The 1794 Edition really only differs from the Platinum in terms of its exclusive exterior and interior styling elements.
A TRD Off-Road package can be added to the SR5, Limited and 1794 Edition. It includes 18-inch TRD wheels, off-road tires, LED headlights, trail-tuned shock absorbers, skid plates and tow hooks.
For better off-road performance, the TRD Pro trim features larger aluminum Fox shocks for better heat dissipation and damping control, a 2-inch front lift for more clearance, lighter BBS forged wheels, and LED headlights and foglights to help light up the trail at night. A shiny black exhaust tip and TRD Pro exhaust change the exhaust note, while a front skid plate prominently features the TRD logo in red. Visually, a unique grille, TRD Pro stamping on the rear quarter panels, and a hood scoop separate it from the rest of the line. On the inside, TRD Pro logos are pretty much everywhere.
Each vehicle typically comes in multiple versions that are fundamentally similar. The ratings in this review are based on our full test of the Toyota Tundra CrewMax 1794 Edition (5.7L V8 | 6-speed automatic | 4WD).
NOTE: Since this test was conducted, the current Tundra has received some revisions, including an upgraded infotainment system and new driver safety aids. Our findings remain broadly applicable to this year's Tundra, however.
|Overall||6.7 / 10|
Noise & vibration7.0
Ease of use8.5
Getting in/getting out6.0
Child safety seat accommodation8.5
Audio & navigation6.0
Most helpful consumer reviews
Features & Specs
Our experts like the Tundra models:
- Park Assist Sonar
- Warns if you're about to hit a car or object near your car. Extremely helpful for large vehicles parking in tight spaces.
- Blind-Spot Monitor and RCTA
- Lets you know if there is traffic in your blind spot before changing lanes and if there's oncoming side traffic when reversing.
- Dynamic Radar Cruise Control
- Uses radar to automatically help keep the Tundra a set distance from the car ahead.
NHTSA Overall Rating4 out of 5 stars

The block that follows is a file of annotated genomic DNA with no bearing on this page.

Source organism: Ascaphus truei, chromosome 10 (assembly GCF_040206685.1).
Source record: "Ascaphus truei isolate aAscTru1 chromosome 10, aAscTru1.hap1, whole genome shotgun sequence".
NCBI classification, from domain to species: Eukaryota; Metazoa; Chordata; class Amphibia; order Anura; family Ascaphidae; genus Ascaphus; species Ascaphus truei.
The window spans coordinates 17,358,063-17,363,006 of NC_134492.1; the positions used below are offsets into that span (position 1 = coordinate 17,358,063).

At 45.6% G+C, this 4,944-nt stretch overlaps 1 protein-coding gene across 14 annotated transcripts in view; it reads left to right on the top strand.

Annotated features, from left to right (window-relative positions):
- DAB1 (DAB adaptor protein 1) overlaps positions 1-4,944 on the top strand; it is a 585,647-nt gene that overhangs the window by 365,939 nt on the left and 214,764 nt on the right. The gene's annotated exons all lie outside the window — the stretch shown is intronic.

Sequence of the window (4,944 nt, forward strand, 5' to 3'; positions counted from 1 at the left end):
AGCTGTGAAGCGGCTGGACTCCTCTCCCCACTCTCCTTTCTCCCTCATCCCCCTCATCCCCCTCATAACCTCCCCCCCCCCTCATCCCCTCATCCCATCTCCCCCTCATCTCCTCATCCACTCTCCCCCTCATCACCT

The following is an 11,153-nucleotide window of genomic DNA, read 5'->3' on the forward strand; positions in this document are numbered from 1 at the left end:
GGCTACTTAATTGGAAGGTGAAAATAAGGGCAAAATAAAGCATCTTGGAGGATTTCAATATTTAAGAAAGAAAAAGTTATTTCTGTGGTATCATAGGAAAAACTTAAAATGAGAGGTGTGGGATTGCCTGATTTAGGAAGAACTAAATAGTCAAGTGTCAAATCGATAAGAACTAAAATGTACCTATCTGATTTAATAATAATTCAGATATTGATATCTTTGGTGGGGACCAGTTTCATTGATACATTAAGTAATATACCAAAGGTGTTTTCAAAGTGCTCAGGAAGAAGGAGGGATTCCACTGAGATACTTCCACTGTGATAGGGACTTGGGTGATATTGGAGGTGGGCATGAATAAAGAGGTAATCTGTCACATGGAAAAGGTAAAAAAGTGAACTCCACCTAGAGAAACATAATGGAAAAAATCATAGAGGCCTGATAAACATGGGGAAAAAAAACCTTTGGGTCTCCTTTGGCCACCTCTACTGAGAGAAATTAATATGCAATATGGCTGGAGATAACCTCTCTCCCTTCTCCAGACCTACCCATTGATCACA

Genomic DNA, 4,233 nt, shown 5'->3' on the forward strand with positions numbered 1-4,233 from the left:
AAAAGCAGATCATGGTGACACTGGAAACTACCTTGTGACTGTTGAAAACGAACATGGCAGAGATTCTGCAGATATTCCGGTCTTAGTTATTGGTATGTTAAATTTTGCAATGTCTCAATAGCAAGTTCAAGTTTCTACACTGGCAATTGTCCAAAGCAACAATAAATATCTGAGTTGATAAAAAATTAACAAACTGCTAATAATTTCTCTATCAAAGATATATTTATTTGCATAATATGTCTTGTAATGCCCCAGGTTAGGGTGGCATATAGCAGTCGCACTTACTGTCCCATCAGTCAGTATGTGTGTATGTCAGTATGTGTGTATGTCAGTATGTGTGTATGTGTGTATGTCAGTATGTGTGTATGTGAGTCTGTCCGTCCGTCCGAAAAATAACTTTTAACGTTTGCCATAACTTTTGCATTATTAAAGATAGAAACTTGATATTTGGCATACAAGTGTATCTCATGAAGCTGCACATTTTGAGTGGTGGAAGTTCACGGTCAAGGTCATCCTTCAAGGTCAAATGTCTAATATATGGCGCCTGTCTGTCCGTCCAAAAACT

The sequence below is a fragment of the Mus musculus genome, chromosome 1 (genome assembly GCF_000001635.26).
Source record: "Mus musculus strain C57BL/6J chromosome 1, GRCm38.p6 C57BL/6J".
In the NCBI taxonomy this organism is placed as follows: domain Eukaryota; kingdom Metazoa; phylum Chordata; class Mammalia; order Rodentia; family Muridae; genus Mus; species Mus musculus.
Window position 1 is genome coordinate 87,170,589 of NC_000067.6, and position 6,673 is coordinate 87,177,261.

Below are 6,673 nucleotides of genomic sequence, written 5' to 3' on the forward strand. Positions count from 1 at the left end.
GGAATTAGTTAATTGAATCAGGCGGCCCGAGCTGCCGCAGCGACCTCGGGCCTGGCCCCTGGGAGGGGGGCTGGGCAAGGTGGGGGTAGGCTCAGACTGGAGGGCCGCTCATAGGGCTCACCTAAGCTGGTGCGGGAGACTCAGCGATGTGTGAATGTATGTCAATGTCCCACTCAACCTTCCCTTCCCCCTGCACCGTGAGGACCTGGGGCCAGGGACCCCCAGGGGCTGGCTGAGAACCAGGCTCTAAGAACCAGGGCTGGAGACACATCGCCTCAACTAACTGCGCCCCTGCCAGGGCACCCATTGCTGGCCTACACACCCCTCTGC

- Frontal Barrier Crash RatingOverall4 / 5Driver4 / 5Passenger4 / 5
- Side Crash RatingOverall5 / 5
- Side Barrier RatingOverall5 / 5Driver5 / 5Passenger5 / 5
- Combined Side Barrier & Pole RatingsFront Seat5 / 5Back Seat5 / 5
- RolloverRollover3 / 5Dynamic Test ResultNo TipRisk Of Rollover21.9%
- Side Impact TestGood
- Roof Strength TestGood
- Rear Crash Protection / Head RestraintGood
- IIHS Small Overlap Front TestNot Tested
- Moderate Overlap Front TestGood
2019 Toyota Tundra First Impressions
2019 Toyota Tundra TRD Pro First Look
It's back. The 2019 Toyota Tundra TRD Pro returns from a one-year hiatus after quietly sitting out the 2018 model year. It is not an all-new truck or even a significant redesign, but the 2019 Tundra TRD Pro pickup did receive a couple of specific mechanical revisions that stand to make it more desirable than ever.
Chief among them is the fitment of new 2.5-inch Fox off-road shocks that employ an internal-bypass design. Additionally, the rear units have piggyback-style external reservoirs to increase oil volume and heat capacity. The 2019 Tundra TRD Pro is similar to its 2015-2017 predecessors in its higher stance and improved suspension articulation. That means 2 inches of front lift, a little over 1.5 inches of extra front-wheel travel, and a bit more than 2 inches of extra rear travel compared to a regular Tundra 4x4.
The previous 2.5-inch Bilstein shocks worked well enough, but they didn't have anything close to the position-sensitive damping capability of these new Fox shocks. There are 11 bypass zones up front, with seven increasing levels of compression damping as they approach the bump stops and four increasing levels of rebound damping as they expand toward their full length. The rear shocks have 12 bypass zones, with eight in compression and four in rebound. This upgrade should improve both on-road ride and off-road performance because the truck will normally ride in the soft zone that exists between all those compression and rebound bypass circuits. And when the suspension moves after hitting a bump (or landing a jump), the damping will increase in proportion to the size and severity of the hit as the circuits close in succession.
Other changes include new lightweight 18-inch forged aluminum wheels made by BBS. Each one weighs 3.4 pounds less than the wheels they replace. It may not sound like much, but we're fans of anything that reduces a suspension's unsprung weight. As for the tires, they're the same Michelin P275/65R18 all-terrain tires we've seen before. The desired switch to LT-spec tires has failed to materialize.